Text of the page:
The theory of natural pedagogy stipulates that infants follow gaze because they are sensitive to the communicative intent of others. According to this theory, gaze following should be present if, and only if, accompanied by at least one of a set of specific ostensive cues. The current article demonstrates gaze following in a range of contexts, both with and without expressions of communicative intent in a between-subjects design with a large sample of 6-month-old infants (n = 94). Thus, conceptually replicating prior results from Szufnarowska et al. (2014) and falsifying a central pillar of the natural pedagogy theory. The results suggest that there are opportunities to learn from others’ gaze independently of their displayed communicative intent.

National Category
Psychology
Identifiers
urn:nbn:se:uu:diva-340804 (URN)10.1111/cdev.13026 (DOI)000452463400024 ()29315501 (PubMedID)
Funder
Knut and Alice Wallenberg Foundation, 2012.0120
Available from: 2018-02-02 Created: 2018-02-02 Last updated: 2019-01-22Bibliographically approved
Hellmer, K., Stenberg, G. & Fawcett, C. (2018). Preschoolers' conformity (and its motivation) is linked to own and parents' personalities. British Journal of Developmental Psychology, 36(4), 573-588
Open this publication in new window or tab >>Preschoolers' conformity (and its motivation) is linked to own and parents' personalities
2018 (English)In: British Journal of Developmental Psychology, ISSN 0261-510X, E-ISSN 2044-835X, Vol. 36, no 4, p. 573-588Article in journal (Refereed) Published
Abstract [en]

Previous studies on conformity have primarily focused on factors that moderate conformity rates overall and paid little attention to explaining the individual differences. In the current study we investigate five factor model personality traits of both parents and children and experimentally-elicited conformity in 3.5-year-olds (N=59) using an Asch-like paradigm with which we measure both overt conformity (public responses) and covert opinions (private beliefs after conformist responses): A correct covert opinion after an incorrect conformist response results from a socially normative motivation whereas an incorrect covert opinion results from an informational motivation. Our data show (1) low parental extroversion is associated with participants’ overall rate of conformity; (2) and low participant extroversion and high openness are associated with an informational instead of a normative motivation to conform. This suggests that sensitivity to the social context or social engagement level, as manifested through extroversion, could be an important factor in conformist behaviour.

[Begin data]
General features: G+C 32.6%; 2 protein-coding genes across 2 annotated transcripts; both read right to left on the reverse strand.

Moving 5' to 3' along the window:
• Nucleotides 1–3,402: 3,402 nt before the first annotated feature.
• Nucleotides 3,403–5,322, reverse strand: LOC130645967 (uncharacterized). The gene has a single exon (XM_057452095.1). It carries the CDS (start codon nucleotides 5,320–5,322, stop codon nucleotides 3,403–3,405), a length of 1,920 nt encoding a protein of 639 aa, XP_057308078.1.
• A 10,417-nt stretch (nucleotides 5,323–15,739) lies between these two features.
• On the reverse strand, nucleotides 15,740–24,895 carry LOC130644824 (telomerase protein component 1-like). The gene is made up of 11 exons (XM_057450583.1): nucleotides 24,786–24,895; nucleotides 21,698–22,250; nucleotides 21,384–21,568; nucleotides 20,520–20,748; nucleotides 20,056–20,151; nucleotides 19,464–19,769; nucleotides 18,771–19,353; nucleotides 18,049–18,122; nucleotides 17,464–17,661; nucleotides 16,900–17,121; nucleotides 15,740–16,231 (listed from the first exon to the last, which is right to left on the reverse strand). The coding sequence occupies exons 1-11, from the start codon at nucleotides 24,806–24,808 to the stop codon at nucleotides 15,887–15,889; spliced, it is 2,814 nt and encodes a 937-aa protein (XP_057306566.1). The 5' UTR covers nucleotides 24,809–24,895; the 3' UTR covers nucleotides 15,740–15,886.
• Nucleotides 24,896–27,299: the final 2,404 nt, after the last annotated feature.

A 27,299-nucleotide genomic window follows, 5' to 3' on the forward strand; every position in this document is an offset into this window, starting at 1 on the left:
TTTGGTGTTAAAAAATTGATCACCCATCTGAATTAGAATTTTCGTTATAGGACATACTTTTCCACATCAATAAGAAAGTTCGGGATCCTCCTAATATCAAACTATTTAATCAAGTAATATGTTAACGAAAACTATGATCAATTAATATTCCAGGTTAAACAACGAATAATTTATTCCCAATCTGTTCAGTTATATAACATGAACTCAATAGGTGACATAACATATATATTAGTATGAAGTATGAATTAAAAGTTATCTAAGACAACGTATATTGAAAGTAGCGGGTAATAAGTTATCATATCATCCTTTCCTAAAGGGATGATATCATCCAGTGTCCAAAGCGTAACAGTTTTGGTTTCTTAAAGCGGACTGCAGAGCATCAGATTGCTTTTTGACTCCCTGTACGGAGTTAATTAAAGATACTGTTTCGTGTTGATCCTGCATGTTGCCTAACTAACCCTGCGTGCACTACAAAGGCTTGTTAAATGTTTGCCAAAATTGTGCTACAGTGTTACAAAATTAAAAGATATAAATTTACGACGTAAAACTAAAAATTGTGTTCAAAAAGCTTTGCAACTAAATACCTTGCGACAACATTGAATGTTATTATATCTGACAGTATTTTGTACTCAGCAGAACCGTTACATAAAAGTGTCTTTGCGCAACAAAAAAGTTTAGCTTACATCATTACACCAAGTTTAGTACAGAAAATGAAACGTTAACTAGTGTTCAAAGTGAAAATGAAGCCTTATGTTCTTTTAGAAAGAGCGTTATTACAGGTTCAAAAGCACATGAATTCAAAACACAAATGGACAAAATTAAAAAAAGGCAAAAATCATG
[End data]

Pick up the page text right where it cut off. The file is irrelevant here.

National Category
Psychology (excluding Applied Psychology)
Identifiers
urn:nbn:se:uu:diva-348652 (URN)10.1111/bjdp.12243 (DOI)000446428000004 ()29604110 (PubMedID)
Funder
EU, European Research Council, ERC StG CACTUS 312292
Available from: 2018-04-16 Created: 2018-04-16 Last updated: 2018-11-29Bibliographically approved
Shutts, K., Kenward, B., Falk, H., Ivegran, A. & Fawcett, C. (2017). Early preschool environments and gender: Effects of gender pedagogy in Sweden. Journal of experimental child psychology (Print), 162, 1-17
Open this publication in new window or tab >>Early preschool environments and gender: Effects of gender pedagogy in Sweden
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2017 (English)In: Journal of experimental child psychology (Print), ISSN 0022-0965, E-ISSN 1096-0457, Vol. 162, p. 1-17Article in journal (Refereed) Published
Abstract [en]

To test how early social environments affect children's consideration of gender, 3- to 6-year-old children (N = 80) enrolled in gender-neutral or typical preschool programs in the central district of a large Swedish city completed measures designed to assess their gender-based social preferences, stereotypes, and automatic encoding. Compared with children in typical preschools, a greater proportion of children in the gender-neutral school were interested in playing with unfamiliar other-gender children. In addition, children attending the gender-neutral preschool scored lower on a gender stereotyping measure than children attending typical preschools. Children at the gender-neutral school, however, were not less likely to automatically encode others' gender. The findings suggest that gender-neutral pedagogy has moderate effects on how children think and feel about people of different genders but might not affect children's tendency to spontaneously notice gender.

Place, publisher, year, edition, pages
ELSEVIER SCIENCE INC, 2017
Keywords
Children, Gender, Attitudes, Stereotypes, Encoding, Socialization
National Category
Psychology
Identifiers
urn:nbn:se:uu:diva-331206 (URN)10.1016/j.jecp.2017.04.014 (DOI)000405539800001 ()28551105 (PubMedID)
Funder
Swedish Research Council, 421-2011-1785
Available from: 2017-10-16 Created: 2017-10-16 Last updated: 2017-10-16Bibliographically approved
Fawcett, C., Arslan, M., Falck-Ytter, T., Roeyers, H. & Gredebäck, G. (2017). Human eyes with dilated pupils induce pupillary contagion in infants. Scientific Reports, 7, Article ID 9601.
Open this publication in new window or tab >>Human eyes with dilated pupils induce pupillary contagion in infants
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2017 (English)In: Scientific Reports, ISSN 2045-2322, E-ISSN 2045-2322, Vol. 7, article id 9601Article in journal (Refereed) Published
Abstract [en]

Being sensitive and responsive to others’ internal states is critical for social life. One reliable cue to what others might be feeling is pupil dilation because it is linked to increases in arousal. When adults view an individual with dilated pupils, their pupils dilate in response, suggesting not only sensitivity to pupil size, but a corresponding response as well. However, little is known about the origins or mechanism underlying this phenomenon of pupillary contagion. Here we show that 4- to 6-month-old infants show pupillary contagion when viewing photographs of eyes with varying pupil sizes: their pupils dilate in response to others’ large, but not small or medium pupils. The results suggest that pupillary contagion is likely driven by a transfer of arousal and that it is present very early in life in human infants, supporting the view that it could be an adaptation fundamental for social and emotional development.

National Category
Psychology
Identifiers
urn:nbn:se:uu:diva-328764 (URN)10.1038/s41598-017-08223-3 (DOI)000408533600004 ()28851872 (PubMedID)
Funder
EU, European Research Council, ERC StG CACTUS 312292Swedish Research Council, 2014-1156
Note